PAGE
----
Small Town Takes on Mining Giant

The governing council of Blaine Township, Pennsylvania, decided that they will not allow coal mining giant, Consol Energy, to come in and destroy the township’s farms and streams by doing underground longwall mining, a technique now banned in Germany, where it was invented.

The tool they’re using to fight Consol Energy is something called “democracy.” They have the quaint idea that they can prohibit a mining technology that would destroy their town. But — as the Supreme Court decision in Citizens United v FEC illustrates — there are very few government entities of any kind left in our country that have the power to stand up successfully to large corporations.

Indeed, Blaine (represented by CELDF) has now been sued by Consol, and the case is working its way through the courts.

Rural, small-town America is the frontline battleground for the most important political struggle now taking place in our country, the struggle for local-control, local democracy. This is where the promise of the Founders will survive or perish once and for all. This is the common ground where liberals and conservatives can all meet and join hands.

Does this sound extreme?

Watch this 10-minute movie (below) by Jeremy Kagan (director of The Big Fix and Natty Gann, among other successful films) and decide for yourself.

This movie was shown at the Wild and Scenic Film Festival Workshop, “The Revolution for Local Control.”

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6 Responses to “Small Town Takes on Mining Giant”
  1. jeffpelline says:

    great case study. but would like to see you address the jobs in a small community angle, which is always raised.

  2. depelton says:

    Thanks, Jeff. I’m sure it would be interesting to know about jobs, but what’s significant in this story is the issue of “who decides?”

    I doubt that any of those people whose land is destroyed would find that destruction amply compensated by an opportunity to work in the mine!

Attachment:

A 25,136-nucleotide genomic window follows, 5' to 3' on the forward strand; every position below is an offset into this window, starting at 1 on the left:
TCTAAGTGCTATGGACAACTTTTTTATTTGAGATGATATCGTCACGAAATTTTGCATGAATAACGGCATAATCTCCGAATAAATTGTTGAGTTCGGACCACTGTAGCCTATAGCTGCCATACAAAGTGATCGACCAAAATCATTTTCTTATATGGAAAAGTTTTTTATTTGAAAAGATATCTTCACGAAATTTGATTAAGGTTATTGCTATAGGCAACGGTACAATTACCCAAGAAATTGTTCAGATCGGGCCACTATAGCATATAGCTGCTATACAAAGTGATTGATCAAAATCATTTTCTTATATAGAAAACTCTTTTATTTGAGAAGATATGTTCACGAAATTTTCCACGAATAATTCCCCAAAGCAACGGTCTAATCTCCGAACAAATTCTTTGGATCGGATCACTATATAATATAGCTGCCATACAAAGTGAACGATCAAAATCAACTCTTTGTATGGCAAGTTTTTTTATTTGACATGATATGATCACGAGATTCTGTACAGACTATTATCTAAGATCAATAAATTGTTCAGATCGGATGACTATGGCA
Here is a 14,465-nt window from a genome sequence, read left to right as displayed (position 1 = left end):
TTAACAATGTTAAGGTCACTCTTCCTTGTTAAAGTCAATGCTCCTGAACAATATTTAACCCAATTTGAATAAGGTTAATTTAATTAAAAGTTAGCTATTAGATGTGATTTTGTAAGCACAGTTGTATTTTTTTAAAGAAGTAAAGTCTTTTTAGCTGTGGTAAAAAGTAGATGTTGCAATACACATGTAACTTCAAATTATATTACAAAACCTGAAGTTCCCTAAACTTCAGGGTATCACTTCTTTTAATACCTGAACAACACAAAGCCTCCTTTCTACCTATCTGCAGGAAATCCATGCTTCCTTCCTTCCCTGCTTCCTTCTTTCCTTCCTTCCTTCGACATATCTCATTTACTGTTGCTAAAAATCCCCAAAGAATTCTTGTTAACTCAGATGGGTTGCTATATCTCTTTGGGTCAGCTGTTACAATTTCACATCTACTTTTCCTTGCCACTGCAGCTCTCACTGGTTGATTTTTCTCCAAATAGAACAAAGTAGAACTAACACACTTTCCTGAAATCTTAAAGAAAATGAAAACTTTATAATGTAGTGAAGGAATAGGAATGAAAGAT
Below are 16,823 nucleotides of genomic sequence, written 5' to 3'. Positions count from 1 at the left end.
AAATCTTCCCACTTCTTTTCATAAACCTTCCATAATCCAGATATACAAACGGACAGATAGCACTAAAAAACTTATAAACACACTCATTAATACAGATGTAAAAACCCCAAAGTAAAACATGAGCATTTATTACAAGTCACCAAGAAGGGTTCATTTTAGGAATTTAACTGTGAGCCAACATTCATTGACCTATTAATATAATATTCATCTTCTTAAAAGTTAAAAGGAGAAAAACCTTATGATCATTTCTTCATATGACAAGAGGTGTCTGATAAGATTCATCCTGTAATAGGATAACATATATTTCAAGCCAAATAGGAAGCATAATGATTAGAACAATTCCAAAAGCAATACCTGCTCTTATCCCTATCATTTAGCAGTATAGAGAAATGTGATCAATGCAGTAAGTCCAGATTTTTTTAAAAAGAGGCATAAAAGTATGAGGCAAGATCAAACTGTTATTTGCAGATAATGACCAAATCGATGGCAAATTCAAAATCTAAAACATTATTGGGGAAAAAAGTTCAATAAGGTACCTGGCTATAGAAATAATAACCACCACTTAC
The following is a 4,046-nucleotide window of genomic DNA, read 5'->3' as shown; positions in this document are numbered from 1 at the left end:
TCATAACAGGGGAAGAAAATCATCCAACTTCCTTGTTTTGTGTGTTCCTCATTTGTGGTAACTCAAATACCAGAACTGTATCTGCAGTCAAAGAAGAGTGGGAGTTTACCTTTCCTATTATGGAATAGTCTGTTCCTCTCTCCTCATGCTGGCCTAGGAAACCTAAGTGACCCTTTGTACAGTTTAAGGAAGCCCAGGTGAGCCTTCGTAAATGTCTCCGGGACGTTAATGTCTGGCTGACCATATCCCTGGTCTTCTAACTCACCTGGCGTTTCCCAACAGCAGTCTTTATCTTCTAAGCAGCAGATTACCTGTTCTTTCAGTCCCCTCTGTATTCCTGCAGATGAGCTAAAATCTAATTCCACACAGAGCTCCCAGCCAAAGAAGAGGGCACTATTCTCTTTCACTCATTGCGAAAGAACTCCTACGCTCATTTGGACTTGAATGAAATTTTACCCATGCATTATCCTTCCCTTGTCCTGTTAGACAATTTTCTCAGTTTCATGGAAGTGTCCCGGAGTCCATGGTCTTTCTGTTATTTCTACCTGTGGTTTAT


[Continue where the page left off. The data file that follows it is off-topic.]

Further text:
3. Don Pelton says:

    To understand the unbelievable destructiveness and obscenity of longwall mining and the significance of Blaine’s response to it, it’s necessary to watch Kagan’s video. Don’t rely on my few comments.

  4. Don Pelton says:

    Here’s a description of longwall mining from the book, Be The Change: How to Get What You Want in Your Community, by Thomas Linzey, Anneke Campbell

    “The procedure for longwall coal mining goes something like this: six to eight hundred feet below the earth’s surface, depending on the seam, a machine moves across the face of the coal, grinding it up at tremendous speed. After the machines come through and remove the coal, the earth drops three to six feet above the seam. This is called subsidence. The damage caused by subsidence has caused the practice of longwall mining to be banned in Germany — the country where it originated.”

  5. depelton says:

    Fred Kramer, resident of Blaine Township, whose flag-draped home is pictured in my article above, says:

    “My home is 156 years old. My home will be destroyed when it is undermined. I will lose everything that I came to Blaine Township for.”


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  1. […] the still guttering flame of democracy in America, look in the heartland, in small towns such as Blaine Township, Pennsylvania, and now in Pittsburgh, where town councils are voting to deny corporations the […]

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